Nouns form the solid base of a sentence. As taught in the education system, nouns are a “person, place, or thing”: they name people, places, and things so that we can identify them. The fun part about nouns is that you can really play around with them. You can be as detailed or as vague as you like when it comes to naming and identification.
There are four basic kinds of nouns that we use (we won’t get into pronouns and countable nouns and such just yet):
1. Proper nouns: these are capitalized names, identifying the noun as something specific. It may be the name of a person (Sagan), a country (Canada), a day of the week (Tuesday), or the name of a blog (Living Rhetorically in the Real World).
2. Common nouns: these are everyday, general terms that we use on a regular basis. Blog, computer, bike, and condo are all examples of common nouns.
3. Abstract nouns: these involve ideas or theoretical notions that are not physically tangible. Emotions (happy), states of being (peace), and other philosophies and concepts are included in this category.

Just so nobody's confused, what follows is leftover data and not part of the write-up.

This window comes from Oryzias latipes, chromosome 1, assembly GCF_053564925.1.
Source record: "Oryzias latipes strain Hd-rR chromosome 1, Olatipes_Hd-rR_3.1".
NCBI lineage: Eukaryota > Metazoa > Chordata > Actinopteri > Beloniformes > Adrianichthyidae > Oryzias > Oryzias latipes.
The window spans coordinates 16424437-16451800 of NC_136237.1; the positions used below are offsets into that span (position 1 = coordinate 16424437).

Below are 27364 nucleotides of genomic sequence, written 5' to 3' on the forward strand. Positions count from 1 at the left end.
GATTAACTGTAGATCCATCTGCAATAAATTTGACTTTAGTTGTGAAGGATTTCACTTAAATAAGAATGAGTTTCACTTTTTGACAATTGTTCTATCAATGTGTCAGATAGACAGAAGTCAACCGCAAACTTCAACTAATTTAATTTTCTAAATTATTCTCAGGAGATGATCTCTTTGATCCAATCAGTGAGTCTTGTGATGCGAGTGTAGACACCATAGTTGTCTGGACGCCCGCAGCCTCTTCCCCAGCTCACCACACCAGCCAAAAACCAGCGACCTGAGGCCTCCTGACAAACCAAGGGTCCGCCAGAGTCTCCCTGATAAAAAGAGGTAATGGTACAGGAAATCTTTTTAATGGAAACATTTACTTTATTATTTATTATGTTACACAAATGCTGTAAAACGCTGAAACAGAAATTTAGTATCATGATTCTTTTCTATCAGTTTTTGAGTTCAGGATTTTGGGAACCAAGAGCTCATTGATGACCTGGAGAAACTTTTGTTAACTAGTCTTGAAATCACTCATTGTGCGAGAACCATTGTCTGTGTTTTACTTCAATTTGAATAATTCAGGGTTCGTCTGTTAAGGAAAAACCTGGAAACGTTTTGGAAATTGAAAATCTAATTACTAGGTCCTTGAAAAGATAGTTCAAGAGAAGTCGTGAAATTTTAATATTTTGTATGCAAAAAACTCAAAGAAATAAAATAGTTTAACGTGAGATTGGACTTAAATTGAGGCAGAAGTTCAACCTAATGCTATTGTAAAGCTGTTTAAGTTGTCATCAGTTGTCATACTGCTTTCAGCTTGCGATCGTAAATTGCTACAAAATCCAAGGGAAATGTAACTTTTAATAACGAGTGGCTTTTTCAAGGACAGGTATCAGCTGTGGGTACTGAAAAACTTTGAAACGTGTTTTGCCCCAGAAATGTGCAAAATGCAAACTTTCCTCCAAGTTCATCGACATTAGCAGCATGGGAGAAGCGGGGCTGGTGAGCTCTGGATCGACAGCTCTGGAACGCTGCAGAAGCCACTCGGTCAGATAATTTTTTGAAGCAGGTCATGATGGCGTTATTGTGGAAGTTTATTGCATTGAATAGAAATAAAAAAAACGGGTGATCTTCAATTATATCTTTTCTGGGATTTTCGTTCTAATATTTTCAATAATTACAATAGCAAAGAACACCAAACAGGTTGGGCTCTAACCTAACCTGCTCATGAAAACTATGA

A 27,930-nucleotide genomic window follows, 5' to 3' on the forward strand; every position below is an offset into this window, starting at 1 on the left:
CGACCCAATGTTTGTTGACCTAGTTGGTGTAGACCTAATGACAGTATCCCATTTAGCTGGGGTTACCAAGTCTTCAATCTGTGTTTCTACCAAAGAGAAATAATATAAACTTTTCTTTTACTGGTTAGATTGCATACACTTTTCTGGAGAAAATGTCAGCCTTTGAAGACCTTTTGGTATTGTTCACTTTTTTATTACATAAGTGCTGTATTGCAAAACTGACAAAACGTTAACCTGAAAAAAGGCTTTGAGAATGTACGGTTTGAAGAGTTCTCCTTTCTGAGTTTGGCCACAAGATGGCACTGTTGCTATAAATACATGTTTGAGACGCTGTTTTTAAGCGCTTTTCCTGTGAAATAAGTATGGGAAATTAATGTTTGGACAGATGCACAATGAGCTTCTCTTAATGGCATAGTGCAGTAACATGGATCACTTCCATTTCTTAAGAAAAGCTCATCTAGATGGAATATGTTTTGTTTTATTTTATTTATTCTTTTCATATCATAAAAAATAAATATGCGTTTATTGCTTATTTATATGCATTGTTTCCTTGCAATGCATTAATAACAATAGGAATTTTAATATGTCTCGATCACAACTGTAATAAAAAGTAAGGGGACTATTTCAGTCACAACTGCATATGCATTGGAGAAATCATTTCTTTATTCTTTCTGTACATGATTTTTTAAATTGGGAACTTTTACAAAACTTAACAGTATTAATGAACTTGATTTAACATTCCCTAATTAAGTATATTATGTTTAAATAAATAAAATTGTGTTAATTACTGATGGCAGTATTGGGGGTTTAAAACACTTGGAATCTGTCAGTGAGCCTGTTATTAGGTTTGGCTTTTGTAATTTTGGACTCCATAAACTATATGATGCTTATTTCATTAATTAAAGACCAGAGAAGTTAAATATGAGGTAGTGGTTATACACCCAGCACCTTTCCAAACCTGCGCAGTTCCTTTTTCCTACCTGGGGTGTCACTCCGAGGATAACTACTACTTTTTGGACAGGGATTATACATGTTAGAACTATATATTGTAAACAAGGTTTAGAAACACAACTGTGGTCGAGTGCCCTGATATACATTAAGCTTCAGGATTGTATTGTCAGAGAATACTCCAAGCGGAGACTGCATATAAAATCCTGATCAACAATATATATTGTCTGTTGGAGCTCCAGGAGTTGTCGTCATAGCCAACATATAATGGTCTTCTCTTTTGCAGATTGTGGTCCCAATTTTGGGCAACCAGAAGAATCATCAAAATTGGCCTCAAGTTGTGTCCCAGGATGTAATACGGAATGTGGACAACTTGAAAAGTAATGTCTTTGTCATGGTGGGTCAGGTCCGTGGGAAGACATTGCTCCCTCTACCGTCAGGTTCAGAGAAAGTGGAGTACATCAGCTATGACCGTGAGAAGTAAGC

4. Collective nouns: these include entities and groups. Teams, armies, and organizations refer to collective nouns.
Make it even easier:
Proper nouns and common nouns are opposites- now you have nearly half as much information to remember!
So why use it?
If we didn’t make use of nouns, we would be unable to convey information in a precise manner. Identification and detail rely heavily on nouns. Primitive conversation is often achieved by exchanging nouns with one another; when we travel to foreign countries and are dealing with a language unknown to us, we tend to learn a handful of nouns so that we can communicate quickly and (somewhat) effectively. If you bark “hospital!” at someone, they’ll likely understand that someone is in dire need of health care. Similarly, children are often taught nouns when they are learning how to read. Pictures associated with “dog”, “house”, and “apple” assists in early childhood learning. Nouns, therefore, are essential to basic communication.